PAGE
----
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Power plants and railcars rely on welders

by on April 18, 2013
The nearly 400 welders who work for AEP at its power plants, for the Regional Service Organization and at the Alliance Railcar Facility are highly skilled professionals who are trained to make repairs and alterations to critical pieces of equipment.

(Story by Tom Holliday)

Editor’s Note: This article is the second of three that AEP  will publish this month to recognize and highlight the contributions of AEP’s professional welders during National Welding Month. Today’s article features the welding activities in Generation and at the Alliance Railcar Facility.

Generation

The 350 welders who work for AEP at the power plants and in the Regional Service Organization (RSO) are highly skilled professionals who are trained to make repairs and alterations to critical pressure parts to the boilers and piping in our power plants.

Ron Young, director – Quality Assurance Services in Generation’s Engineering Services organization, says AEP’s in-house welders help reduce the overall cost of running and maintaining the generation fleet.

“By utilizing our in-house staff, we make boiler repairs more quickly with higher quality and less rework, returning the unit to service at a lower cost than if we were dependent on outside contractors,” he explained. “That improves the fleet’s overall performance and ensures that the plants are ready and able to generate electricity for our customers.”

AEP’s employment of in-house welders also moderates the effect of “boom and bust” cycles that external contractors face when workloads shift due to changing economic conditions. AEP closely monitors the amount of work projected in the future and supplements its needs through its close connection to local building trade organizations throughout its service area.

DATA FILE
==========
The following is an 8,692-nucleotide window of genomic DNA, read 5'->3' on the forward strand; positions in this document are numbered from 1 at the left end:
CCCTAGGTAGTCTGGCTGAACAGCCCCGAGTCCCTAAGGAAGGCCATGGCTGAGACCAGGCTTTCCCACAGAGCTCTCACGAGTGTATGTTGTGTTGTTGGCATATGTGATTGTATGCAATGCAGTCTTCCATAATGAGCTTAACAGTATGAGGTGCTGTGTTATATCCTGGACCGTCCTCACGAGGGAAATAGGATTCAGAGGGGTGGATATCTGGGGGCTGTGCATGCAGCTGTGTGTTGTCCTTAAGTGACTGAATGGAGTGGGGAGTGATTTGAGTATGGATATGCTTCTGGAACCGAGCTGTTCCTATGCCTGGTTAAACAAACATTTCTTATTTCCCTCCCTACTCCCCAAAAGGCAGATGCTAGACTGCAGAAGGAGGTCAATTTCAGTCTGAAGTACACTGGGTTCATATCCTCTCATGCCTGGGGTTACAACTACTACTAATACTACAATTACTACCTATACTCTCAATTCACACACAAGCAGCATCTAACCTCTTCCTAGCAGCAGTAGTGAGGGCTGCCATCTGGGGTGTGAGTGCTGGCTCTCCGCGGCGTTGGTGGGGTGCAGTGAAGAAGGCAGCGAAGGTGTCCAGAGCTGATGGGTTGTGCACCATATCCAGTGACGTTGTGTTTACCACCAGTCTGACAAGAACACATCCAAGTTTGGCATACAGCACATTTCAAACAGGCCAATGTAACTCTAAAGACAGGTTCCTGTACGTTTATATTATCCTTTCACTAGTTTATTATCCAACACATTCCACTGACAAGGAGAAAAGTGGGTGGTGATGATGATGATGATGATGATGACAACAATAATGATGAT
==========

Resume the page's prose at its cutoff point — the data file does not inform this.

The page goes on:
Dave Negler has been working as a welder in Generation’s Southern RSO for 35 years. He says he got into welding shortly after leaving high school. “I didn’t really care for school and I didn’t want to go to college,” he said. “I wasn’t really sure what I wanted to do until I sort of stumbled into an evening class on welding. I learned a little about it and found that I liked it. I just stuck with it after that.”

AEP’s Generation welders are all highly trained and are certified to perform welding work under the company’s Fossil Plant “R Stamp” program. The R Stamp program (and in some jurisdictions an owner-user program) is required by law in states in which we operate in order to self–perform repairs to boilers, pressure vessels and certain piping. That type of work is done in accordance with the requirements of the National Board of Boiler and Pressure Vessel Inspectors R Stamp certification. The AEP R Stamp program is linked to the approximately 550 separate welding procedures developed by staff welding engineers for use within the Generation organization. Each welding procedure was evaluated, tested and approved under strict adherence to the American Society of Mechanical Engineers (ASME) Boiler and Pressure Vessel Code.

AEP also certifies welders under a separate ASME “S Stamp” program that allows the company to manufacture certain boiler pressure parts for installation by company employees or by third parties. To maintain their certifications, AEP’s welding professionals must demonstrate continued competence on a regular basis. Periodically, they are required to maintain their “welder continuity” by making an actual production weld or by producing a weld in a test booth.

Randy Duncan also works in the Southern RSO. He says he’s seen a lot changes in the work over the 36 years that he’s been with the company, including a greater emphasis on safety.

“There’s been a lot of changes in the equipment we use, the types of procedures we do. And it’s a lot safer. We now wear respirators, protective coveralls and our PAPR (powered air purifying respirator) helmets. All of that’s made the job a lot safer,” he said.

In fact, AEP began a study several years ago to try and quantify the risks associated with breathing fumes from different types of welding. Over a two-to-three-year period, the Industrial Hygiene organization collected 555 welding samples representing welder’s breathing zone exposures to fumes.

“The effort turned out to be the largest single welding study we could find in literature,” said Lou Hosek, manager – Industrial Hygiene. “What we found was that it was difficult to predict a welder’s exposure by type of welding and length of time welding, but that the exposure was often significant enough to warrant the use of some routine control measures when we perform welding at AEP.”